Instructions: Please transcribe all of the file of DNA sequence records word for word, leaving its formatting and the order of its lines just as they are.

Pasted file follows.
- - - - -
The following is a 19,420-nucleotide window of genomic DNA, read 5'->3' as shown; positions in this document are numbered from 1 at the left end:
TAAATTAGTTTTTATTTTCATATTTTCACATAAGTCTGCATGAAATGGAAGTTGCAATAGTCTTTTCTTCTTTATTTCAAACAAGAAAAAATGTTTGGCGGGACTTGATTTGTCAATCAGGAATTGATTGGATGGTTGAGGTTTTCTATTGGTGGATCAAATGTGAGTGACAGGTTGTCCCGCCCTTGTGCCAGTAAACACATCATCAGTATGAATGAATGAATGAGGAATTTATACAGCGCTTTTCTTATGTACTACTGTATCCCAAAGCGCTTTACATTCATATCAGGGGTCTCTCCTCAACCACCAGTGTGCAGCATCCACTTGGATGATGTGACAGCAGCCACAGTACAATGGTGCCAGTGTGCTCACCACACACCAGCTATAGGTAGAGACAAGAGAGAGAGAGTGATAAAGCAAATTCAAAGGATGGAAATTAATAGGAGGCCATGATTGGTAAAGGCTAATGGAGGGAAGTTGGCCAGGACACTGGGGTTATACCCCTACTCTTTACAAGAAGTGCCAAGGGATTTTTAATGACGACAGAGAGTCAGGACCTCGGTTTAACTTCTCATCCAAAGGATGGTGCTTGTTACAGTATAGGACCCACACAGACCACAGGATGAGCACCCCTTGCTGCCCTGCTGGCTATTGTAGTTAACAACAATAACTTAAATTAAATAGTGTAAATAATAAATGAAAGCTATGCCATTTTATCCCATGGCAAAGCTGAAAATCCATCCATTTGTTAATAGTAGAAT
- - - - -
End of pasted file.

The following is a 19,420-nucleotide window of genomic DNA, read 5'->3' as shown; positions in this document are numbered from 1 at the left end:
TAAATTAGTTTTTATTTTCATATTTTCACATAAGTCTGCATGAAATGGAAGTTGCAATAGTCTTTTCTTCTTTATTTCAAACAAGAAAAAATGTTTGGCGGGACTTGATTTGTCAATCAGGAATTGATTGGATGGTTGAGGTTTTCTATTGGTGGATCAAATGTGAGTGACAGGTTGTCCCGCCCTTGTGCCAGTAAACACATCATCAGTATGAATGAATGAATGAGGAATTTATACAGCGCTTTTCTTATGTACTACTGTATCCCAAAGCGCTTTACATTCATATCAGGGGTCTCTCCTCAACCACCAGTGTGCAGCATCCACTTGGATGATGTGACAGCAGCCACAGTACAATGGTGCCAGTGTGCTCACCACACACCAGCTATAGGTAGAGACAAGAGAGAGAGAGTGATAAAGCAAATTCAAAGGATGGAAATTAATAGGAGGCCATGATTGGTAAAGGCTAATGGAGGGAAGTTGGCCAGGACACTGGGGTTATACCCCTACTCTTTACAAGAAGTGCCAAGGGATTTTTAATGACGACAGAGAGTCAGGACCTCGGTTTAACTTCTCATCCAAAGGATGGTGCTTGTTACAGTATAGGACCCACACAGACCACAGGATGAGCACCCCTTGCTGCCCTGCTGGCTATTGTAGTTAACAACAATAACTTAAATTAAATAGTGTAAATAATAAATGAAAGCTATGCCATTTTATCCCATGGCAAAGCTGAAAATCCATCCATTTGTTAATAGTAGAAT